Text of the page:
The first axiom in ahavas Hashem is that it is forbidden to hate another Jew, even in one’s heart. So how did disputes and hatred penetrate our ranks?

The call of the hour for us all is for each of us to proclaim to ourselves: No more! Let us abandon the quarrels and fights that have affected just about all of us. Let us begin our personal, inner and true avoda, using all ten soul-powers and the three garments of the soul, to constantly fulfill the Rebbe’s directives, which have shown us clearly how to live with Moshiach and to bring about his revelation now!

Then, when the Rebbe MH"M appears, we will be able to stand before him, confident that we did indeed cause him nachas in this difficult time of concealment.

* * *

We are currently in the seventh year since Gimmel Tammuz 5754, and we are still in Exile. What is the effect of this drawn-out period with respect to faith in the Rebbe’s words "Behold he comes, and immediately – he has already come."

Rabbi Korf: When our premise is that "Moshe is true and his Torah is true," that the Rebbe’s words are true and eternal, obviously nothing can deter us from this truth. We must pay attention to the fact that the Rebbe pointed at a number of developments that indicate that the Redemption has already begun. From day to day we see that these developments are progressing.

Our surprise is not about any delay of the Redemption, for it has already begun, but over the slow pace of the process leading to its complete fulfillment. This process doesn’t affect our emuna at all.

Rabbi Kesselman: It’s not a question of quantifying the amount of time the process is taking – "it’s been six years." If you look at it that way, the first day after Gimmel Tammuz was a shocking delay. The concern is, rather, about quality. It is a period in which we still haven’t done all we could to actually bring the complete Redemption.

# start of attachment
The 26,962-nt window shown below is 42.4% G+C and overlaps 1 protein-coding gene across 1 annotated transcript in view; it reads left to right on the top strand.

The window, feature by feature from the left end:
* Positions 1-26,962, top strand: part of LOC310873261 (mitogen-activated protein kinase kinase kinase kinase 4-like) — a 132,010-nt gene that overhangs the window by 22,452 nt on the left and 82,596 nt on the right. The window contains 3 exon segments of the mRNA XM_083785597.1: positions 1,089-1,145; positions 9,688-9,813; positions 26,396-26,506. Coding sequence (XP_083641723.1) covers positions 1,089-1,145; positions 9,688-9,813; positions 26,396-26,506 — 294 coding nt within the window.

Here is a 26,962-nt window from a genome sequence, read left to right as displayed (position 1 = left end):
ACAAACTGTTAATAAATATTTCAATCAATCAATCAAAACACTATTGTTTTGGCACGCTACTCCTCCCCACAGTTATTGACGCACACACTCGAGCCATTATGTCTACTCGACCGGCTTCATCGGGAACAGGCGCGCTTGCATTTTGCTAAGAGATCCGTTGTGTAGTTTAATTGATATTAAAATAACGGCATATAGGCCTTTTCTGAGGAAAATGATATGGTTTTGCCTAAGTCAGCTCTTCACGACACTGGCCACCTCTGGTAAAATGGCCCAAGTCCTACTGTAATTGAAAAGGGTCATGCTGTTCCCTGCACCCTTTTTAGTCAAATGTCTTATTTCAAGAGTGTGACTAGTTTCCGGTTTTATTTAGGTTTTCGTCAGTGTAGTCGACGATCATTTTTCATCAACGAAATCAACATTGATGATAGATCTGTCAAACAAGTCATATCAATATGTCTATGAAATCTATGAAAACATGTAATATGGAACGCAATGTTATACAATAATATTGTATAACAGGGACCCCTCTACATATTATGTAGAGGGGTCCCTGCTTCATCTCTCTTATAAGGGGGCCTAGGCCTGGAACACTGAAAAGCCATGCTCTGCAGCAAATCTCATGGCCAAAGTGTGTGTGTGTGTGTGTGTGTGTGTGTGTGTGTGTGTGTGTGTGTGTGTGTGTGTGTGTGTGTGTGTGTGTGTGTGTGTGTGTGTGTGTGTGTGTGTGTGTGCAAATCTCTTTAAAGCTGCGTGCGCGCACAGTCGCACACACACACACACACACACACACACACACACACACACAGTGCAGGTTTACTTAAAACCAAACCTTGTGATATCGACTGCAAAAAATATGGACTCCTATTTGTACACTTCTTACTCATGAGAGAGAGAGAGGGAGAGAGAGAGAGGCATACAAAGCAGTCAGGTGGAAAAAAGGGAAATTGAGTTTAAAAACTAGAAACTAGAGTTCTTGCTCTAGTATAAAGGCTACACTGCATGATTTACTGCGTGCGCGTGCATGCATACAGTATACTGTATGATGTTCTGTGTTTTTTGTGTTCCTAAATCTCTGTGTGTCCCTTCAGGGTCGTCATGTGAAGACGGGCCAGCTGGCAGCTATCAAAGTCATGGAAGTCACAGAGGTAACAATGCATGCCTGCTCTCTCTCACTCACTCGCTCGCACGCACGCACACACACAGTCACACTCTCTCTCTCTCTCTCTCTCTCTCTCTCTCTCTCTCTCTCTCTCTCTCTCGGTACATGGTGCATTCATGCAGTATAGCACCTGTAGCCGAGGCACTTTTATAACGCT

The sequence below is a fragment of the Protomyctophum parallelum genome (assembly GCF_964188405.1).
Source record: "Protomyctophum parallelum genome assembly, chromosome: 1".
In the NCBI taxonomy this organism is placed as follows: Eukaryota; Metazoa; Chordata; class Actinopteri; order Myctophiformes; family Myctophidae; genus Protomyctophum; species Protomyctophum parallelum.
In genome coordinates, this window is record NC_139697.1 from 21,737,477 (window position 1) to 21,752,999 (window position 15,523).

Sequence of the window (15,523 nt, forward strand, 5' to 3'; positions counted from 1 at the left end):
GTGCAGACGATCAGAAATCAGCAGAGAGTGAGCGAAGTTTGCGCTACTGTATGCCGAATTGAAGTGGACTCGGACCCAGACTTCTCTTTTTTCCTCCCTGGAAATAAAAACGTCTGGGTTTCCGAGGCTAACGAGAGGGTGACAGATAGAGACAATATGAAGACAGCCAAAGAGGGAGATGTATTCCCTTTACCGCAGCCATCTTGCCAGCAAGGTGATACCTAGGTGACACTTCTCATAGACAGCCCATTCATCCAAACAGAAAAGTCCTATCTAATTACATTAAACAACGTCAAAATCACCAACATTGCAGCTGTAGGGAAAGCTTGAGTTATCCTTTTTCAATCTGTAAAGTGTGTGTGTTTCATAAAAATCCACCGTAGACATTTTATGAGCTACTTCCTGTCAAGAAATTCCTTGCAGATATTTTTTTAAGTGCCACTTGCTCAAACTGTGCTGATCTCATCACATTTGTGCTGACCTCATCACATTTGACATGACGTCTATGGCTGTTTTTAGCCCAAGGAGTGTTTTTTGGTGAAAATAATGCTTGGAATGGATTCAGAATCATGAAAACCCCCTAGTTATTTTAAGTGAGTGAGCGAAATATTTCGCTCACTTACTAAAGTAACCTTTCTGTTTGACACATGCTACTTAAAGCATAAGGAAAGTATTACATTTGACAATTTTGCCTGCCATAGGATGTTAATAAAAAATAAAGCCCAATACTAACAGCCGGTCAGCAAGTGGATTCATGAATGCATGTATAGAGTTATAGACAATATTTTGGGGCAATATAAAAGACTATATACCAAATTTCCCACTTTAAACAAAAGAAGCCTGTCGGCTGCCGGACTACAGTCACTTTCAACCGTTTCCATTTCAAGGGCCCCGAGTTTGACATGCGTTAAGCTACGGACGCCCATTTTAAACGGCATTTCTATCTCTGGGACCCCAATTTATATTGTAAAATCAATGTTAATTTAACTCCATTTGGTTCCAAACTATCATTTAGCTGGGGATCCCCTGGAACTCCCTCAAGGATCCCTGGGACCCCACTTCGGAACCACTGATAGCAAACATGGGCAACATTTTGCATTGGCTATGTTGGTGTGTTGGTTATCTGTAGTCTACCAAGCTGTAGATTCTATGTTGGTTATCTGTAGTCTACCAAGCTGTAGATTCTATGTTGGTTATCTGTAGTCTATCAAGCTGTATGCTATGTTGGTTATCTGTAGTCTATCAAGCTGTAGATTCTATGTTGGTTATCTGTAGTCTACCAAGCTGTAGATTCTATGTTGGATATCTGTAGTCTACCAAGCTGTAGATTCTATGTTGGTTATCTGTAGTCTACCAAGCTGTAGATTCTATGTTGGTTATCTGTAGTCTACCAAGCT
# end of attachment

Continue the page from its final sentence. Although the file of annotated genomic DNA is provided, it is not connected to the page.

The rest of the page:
In the Rebbe’s first maamer he stated that our generation is the one that will bring the Divine presence down to earth, meaning the revelation of G-dliness in the true and complete Redemption. This mission is a direct continuation of the work and mission of earlier generations, in which we, as the seventh generation from the Alter Rebbe, are the ones designated for this task.

The Rebbe made it clear that our merit in being the ones to bring the Redemption is not our choice and is not dependent upon us. Rather, it is part of the Divine plan in designating each generation its own unique role.

We have not yet heard of a generation that has not fulfilled its mission. Each Rebbe of every generation fulfilled the mission of his generation. If not, the next generation would not have begun. So too, with our generation, whose mission is to bring the Redemption. We will certainly finish the job.

There can be no change from the process of Redemption that has already begun. The complete Redemption will unfold imminently. Our responsibility is with regard to how fast it will happen.

The question is whether we have dozed off a bit in the massive undertaking to bring Moshiach? We just have to fulfill the Rebbe’s directives – first and foremost, the straight path, as the Rebbe put it, to bring the Redemption, by learning about Moshiach and Redemption. In this way, we will bring the Redemption one moment sooner.

Rabbi Y.Y. Offen: I was once asked the same question with a somewhat different perspective. The first generation, redeemed in the exodus from Egypt, was supposed to enter Eretz Yisroel. They actually began the process and even made significant progress. At a certain point, their sins caused them to become stuck in the middle and the redemption was delayed to the next generation. If so, I was asked, perhaps our generation – despite the miraculous beginning of the process – has blundered on account of our many sins, and we have lost out?